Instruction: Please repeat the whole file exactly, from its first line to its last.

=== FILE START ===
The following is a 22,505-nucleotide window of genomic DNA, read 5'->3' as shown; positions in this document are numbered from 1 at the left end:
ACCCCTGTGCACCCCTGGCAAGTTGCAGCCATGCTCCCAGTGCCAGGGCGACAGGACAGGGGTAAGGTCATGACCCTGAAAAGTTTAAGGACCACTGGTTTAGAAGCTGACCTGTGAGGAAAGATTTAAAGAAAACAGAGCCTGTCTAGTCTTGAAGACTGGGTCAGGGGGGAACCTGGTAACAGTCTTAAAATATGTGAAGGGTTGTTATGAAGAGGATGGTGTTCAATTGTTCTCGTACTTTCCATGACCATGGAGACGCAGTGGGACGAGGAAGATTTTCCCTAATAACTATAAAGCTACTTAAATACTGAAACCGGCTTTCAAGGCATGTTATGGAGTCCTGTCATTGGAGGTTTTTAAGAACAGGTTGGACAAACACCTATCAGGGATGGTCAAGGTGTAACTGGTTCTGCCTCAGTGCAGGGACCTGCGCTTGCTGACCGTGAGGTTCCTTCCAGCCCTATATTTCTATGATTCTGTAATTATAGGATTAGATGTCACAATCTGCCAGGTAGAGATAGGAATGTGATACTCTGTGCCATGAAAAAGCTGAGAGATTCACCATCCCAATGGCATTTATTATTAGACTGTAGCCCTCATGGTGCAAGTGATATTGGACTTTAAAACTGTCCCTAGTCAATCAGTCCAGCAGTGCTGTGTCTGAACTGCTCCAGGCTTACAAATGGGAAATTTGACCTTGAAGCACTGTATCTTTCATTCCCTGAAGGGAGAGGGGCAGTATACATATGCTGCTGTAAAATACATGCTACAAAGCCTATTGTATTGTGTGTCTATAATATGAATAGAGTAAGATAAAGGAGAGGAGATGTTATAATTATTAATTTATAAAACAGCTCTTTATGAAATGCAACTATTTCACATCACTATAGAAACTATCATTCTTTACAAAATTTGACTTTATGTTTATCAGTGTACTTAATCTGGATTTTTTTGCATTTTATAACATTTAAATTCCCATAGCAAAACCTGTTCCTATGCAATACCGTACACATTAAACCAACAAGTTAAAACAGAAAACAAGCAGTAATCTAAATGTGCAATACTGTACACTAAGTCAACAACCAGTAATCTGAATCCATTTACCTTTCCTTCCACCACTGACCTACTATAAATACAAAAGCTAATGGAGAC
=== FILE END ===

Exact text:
The following is a 22,505-nucleotide window of genomic DNA, read 5'->3' as shown; positions in this document are numbered from 1 at the left end:
ACCCCTGTGCACCCCTGGCAAGTTGCAGCCATGCTCCCAGTGCCAGGGCGACAGGACAGGGGTAAGGTCATGACCCTGAAAAGTTTAAGGACCACTGGTTTAGAAGCTGACCTGTGAGGAAAGATTTAAAGAAAACAGAGCCTGTCTAGTCTTGAAGACTGGGTCAGGGGGGAACCTGGTAACAGTCTTAAAATATGTGAAGGGTTGTTATGAAGAGGATGGTGTTCAATTGTTCTCGTACTTTCCATGACCATGGAGACGCAGTGGGACGAGGAAGATTTTCCCTAATAACTATAAAGCTACTTAAATACTGAAACCGGCTTTCAAGGCATGTTATGGAGTCCTGTCATTGGAGGTTTTTAAGAACAGGTTGGACAAACACCTATCAGGGATGGTCAAGGTGTAACTGGTTCTGCCTCAGTGCAGGGACCTGCGCTTGCTGACCGTGAGGTTCCTTCCAGCCCTATATTTCTATGATTCTGTAATTATAGGATTAGATGTCACAATCTGCCAGGTAGAGATAGGAATGTGATACTCTGTGCCATGAAAAAGCTGAGAGATTCACCATCCCAATGGCATTTATTATTAGACTGTAGCCCTCATGGTGCAAGTGATATTGGACTTTAAAACTGTCCCTAGTCAATCAGTCCAGCAGTGCTGTGTCTGAACTGCTCCAGGCTTACAAATGGGAAATTTGACCTTGAAGCACTGTATCTTTCATTCCCTGAAGGGAGAGGGGCAGTATACATATGCTGCTGTAAAATACATGCTACAAAGCCTATTGTATTGTGTGTCTATAATATGAATAGAGTAAGATAAAGGAGAGGAGATGTTATAATTATTAATTTATAAAACAGCTCTTTATGAAATGCAACTATTTCACATCACTATAGAAACTATCATTCTTTACAAAATTTGACTTTATGTTTATCAGTGTACTTAATCTGGATTTTTTTGCATTTTATAACATTTAAATTCCCATAGCAAAACCTGTTCCTATGCAATACCGTACACATTAAACCAACAAGTTAAAACAGAAAACAAGCAGTAATCTAAATGTGCAATACTGTACACTAAGTCAACAACCAGTAATCTGAATCCATTTACCTTTCCTTCCACCACTGACCTACTATAAATACAAAAGCTAATGGAGAC